The Rhizome Digest merged into the Rhizome News in November 2008. These pages serve as an archive for 6-years worth of discussions and happenings from when the Digest was simply a plain-text, weekly email.

Subject: RHIZOME DIGEST: 07.14.06
Date: Fri, 14 Jul 2006 10:49:33 -0700

RHIZOME DIGEST: July 14, 2006


1. Judith Fegerl: OPEN CALL paraflows 06 EXHIBITION Vienna
2. prouvost: / DVD - CALL FOR SUBMISSION
3. yu265753 AT CALL FOR SUBMISSIONS - Digital Feminisms: Gender
and New Technologies

4. Brett Stalbaum: C5 Landscape Database API version 2.0
5. alex galloway: Carnivore -- new Version 2.2 now available

6. marc garrett: Archived 'Month of Sundays' Real-time Internet Performances
7. Nick Hallett: BAPLab: Festival of Electronic Music and Digital Art
8. newmediamarketing AT SPACE Media Arts announces 4
new artist commissions focussed on RFID

9. vandegrift2003 AT Paradigmatic Performance- Sean Ulbert

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Rhizome is now offering Organizational Subscriptions, group memberships
that can be purchased at the institutional level. These subscriptions
allow participants at institutions to access Rhizome's services without
having to purchase individual memberships. For a discounted rate, students
or faculty at universities or visitors to art centers can have access to
Rhizome?s archives of art and text as well as guides and educational tools
to make navigation of this content easy. Rhizome is also offering
subsidized Organizational Subscriptions to qualifying institutions in poor
or excluded communities. Please visit for
more information or contact Lauren Cornell at LaurenCornell AT

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From: Judith Fegerl <email AT>
Date: Jul 10, 2006
Subject: OPEN CALL paraflows 06 EXHIBITION Vienna

PARAFLOWS 06 / annual convention for digital arts and cultures
09.-16.09.2006, Vienna, Austria
paraflows 06 / EXHIBITION
The exhibition PARAFLOWS 06 invites you to submit contributions. The
exhibition deals with current artistic positions within digital media and
net cultures. We will present productions which ? using new media as a
cultural tool ? aim for a better understanding of today?s society, thus
also being able to utter criticism in order to redesign society. We are
eager to see works highlighting and scrutinising the decisive role of new
technologies in the development and the perception of presentday culture.
This year?s exhibition will focus on the idea of a ?net behind the net?
which can mean both the digital behind the social net, and the social
behind the digital net. Paraflows (the Greek prefix ?para? meaning:
beside, near, moreover) emanates from the main motors of freedom of the
net and its para-experts, the wikipedias and slashdots of all areas within
which consumers help each other voluntarily to become and remain critical
users and experts in their fields. We are interested!
in works augmenting our understanding of data protection and privacy,
decentralisation, and self-publishing, works that deal with the
implications of free ?social software? (web 2.0, blogs, wikis, etc.) in
realspace, and in works analysing the importance of computer programming
as a cultural technique.
paraflows 06 / LOCATIONS exhibitions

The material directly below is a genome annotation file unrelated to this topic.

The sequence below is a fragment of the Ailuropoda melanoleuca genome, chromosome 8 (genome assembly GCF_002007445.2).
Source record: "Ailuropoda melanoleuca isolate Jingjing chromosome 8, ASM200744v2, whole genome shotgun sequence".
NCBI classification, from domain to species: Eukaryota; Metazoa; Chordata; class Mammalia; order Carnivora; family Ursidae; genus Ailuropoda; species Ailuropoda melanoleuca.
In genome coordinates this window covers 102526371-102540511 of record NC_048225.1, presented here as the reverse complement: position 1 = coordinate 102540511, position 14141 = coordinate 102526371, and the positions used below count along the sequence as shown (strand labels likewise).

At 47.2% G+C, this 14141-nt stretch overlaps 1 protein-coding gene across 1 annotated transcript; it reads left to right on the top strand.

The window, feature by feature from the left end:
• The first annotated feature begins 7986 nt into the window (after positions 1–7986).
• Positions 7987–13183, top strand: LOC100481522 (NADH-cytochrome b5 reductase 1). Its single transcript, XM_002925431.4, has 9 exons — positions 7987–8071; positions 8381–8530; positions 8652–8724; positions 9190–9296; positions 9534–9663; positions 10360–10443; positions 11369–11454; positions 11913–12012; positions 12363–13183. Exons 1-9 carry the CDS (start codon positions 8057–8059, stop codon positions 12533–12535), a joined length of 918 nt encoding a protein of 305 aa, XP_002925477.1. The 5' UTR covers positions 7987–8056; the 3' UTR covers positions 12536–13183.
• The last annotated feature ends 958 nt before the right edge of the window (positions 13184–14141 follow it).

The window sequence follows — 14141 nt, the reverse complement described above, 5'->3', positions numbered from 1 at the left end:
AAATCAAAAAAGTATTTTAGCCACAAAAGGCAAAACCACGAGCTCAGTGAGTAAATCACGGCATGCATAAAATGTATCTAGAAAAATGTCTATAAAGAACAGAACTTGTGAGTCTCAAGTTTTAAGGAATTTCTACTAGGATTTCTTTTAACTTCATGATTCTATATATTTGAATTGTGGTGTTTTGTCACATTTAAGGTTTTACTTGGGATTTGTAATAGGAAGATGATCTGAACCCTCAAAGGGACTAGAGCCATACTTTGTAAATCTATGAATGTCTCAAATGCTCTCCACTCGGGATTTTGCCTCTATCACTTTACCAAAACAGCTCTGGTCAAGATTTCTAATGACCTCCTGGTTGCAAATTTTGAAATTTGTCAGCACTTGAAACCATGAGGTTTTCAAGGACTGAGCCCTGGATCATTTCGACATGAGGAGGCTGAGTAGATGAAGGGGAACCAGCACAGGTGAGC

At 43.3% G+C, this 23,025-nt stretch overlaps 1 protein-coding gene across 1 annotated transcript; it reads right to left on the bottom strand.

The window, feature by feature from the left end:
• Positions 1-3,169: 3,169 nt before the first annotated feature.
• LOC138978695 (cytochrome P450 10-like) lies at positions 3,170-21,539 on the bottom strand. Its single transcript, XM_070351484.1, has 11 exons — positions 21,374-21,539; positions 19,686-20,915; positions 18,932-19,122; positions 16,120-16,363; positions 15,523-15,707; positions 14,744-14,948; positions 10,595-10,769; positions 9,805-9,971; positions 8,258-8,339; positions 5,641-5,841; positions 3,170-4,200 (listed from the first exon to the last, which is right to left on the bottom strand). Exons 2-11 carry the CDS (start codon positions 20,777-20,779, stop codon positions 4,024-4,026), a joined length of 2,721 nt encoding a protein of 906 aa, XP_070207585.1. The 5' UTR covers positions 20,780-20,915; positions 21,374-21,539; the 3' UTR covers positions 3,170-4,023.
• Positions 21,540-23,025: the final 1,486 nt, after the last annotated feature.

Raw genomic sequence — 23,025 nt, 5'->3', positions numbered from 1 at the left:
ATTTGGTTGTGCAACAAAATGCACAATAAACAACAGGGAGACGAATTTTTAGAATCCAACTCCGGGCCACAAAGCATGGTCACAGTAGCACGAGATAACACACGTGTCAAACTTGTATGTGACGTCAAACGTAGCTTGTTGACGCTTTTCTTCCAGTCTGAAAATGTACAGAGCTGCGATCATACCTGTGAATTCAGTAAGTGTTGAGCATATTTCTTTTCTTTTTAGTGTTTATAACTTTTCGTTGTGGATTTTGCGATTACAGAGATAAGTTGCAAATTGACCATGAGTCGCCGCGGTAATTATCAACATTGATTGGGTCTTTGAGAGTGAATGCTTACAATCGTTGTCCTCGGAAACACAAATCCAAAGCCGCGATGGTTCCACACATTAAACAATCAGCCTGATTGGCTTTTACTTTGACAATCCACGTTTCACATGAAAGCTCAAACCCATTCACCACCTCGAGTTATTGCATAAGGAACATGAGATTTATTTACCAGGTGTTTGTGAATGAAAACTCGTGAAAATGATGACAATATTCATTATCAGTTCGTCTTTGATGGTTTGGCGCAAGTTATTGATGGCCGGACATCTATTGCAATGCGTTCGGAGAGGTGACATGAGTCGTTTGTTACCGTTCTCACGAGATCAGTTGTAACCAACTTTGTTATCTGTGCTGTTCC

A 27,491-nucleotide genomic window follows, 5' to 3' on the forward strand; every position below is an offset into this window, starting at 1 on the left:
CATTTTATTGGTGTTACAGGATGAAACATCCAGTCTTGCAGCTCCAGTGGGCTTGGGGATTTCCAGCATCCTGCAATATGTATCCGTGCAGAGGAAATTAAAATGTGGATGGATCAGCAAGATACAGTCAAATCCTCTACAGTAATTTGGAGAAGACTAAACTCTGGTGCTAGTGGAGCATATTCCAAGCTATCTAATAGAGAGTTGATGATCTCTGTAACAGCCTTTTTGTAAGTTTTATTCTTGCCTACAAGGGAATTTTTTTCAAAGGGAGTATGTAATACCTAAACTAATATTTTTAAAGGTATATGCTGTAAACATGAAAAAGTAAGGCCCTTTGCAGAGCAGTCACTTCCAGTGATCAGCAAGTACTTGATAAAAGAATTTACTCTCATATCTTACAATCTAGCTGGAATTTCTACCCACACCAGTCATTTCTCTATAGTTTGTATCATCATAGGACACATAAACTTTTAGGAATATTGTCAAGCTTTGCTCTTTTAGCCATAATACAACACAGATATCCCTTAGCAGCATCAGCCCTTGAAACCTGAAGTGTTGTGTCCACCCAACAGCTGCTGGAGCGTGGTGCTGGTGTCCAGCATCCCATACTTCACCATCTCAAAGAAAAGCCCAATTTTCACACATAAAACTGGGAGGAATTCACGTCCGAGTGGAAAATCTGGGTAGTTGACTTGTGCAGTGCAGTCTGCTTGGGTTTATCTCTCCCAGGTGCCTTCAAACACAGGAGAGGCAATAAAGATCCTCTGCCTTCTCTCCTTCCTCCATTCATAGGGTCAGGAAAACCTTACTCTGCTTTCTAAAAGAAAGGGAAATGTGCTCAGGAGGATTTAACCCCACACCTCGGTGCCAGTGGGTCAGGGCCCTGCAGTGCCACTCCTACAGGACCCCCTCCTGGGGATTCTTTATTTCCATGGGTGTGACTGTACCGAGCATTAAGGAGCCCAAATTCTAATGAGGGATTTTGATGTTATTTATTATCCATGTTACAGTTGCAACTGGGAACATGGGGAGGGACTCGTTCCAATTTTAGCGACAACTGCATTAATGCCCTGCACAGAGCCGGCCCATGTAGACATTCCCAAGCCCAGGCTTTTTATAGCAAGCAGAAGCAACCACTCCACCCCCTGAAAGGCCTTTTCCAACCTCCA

The exhibition will be held in various locations of the Viennese art and
culture scene, ranging from art spaces to clubs, production sites and
gallery spaces (details below). We explicitly encourage contributions
which are generated for or in accordance with one of the locations, though
spatial reference is by no means compulsory. For the seven days of the
exhibition, there will be a ? taking place at a different
location every day, intended to provide opportunities for artists and
producers to communicate with each other.
location_1 / ARTWARE-LOUNGE
Keywords: Exhibition space of, quite slick environment. Space:
2 rooms, 120m2 and 40m2, in the basement. Equipment: 1 projector, dvd
player, internet. Comment: the basement is highly suitable for
projections. Contact: paraflow coordinator Judith Fegerl, jdth AT,
location_2 / BLUMBERG
Keywords: art collective and contemporary art platform, concept art, art
installations, design, media art, performance & discussions. Space: 120m2,
former shop with shop windows, very open, neutral environment. Equipment:
collective ressources available, open Wlan, leased line. Comment: no loud
sound-projects. Contact: Florian Harmer, office AT,
Keywords: newly renovated rooms, ground floor of a corner house, project
?Kunst-im-Stadtteil? [?art-in-the-quarter?], immigrants, participative
projects. Space: 2 rooms, 55m2, 35m2. Equipment: Wlan, leased line,
optional: 1 projector, dvd player, computer. Comment: interventions
welcome. Contact: Ula Schneider, ula.schneider AT,
location_4 / METALAB
Keywords: social open space for collaboration and knowledge exchange with
interdisciplinary magicians and technically creative enthusiasts,
grant-aided net culture. Space: 200m2 spread over several rooms, no white
cube but expert atmosphere. Equipment: 1 projector, several computers
(Linux), open Wlan, leased line. Comment: projects with conceptual and,
even more so, technical expertise are preferred. Contact: Christopher
Clay, mail AT,
location_5 / UMRAUM
Keywords: artists/architects duo, art concepts, process art, promoters of
spatial phenomena, outer-institutional art, internet as fragment of the
public. Space: anteroom 12m2, studio 36m2, shop 16m2, rather neutral,
basement, corner house, partially reclaimable outdoor space. Equipment: 2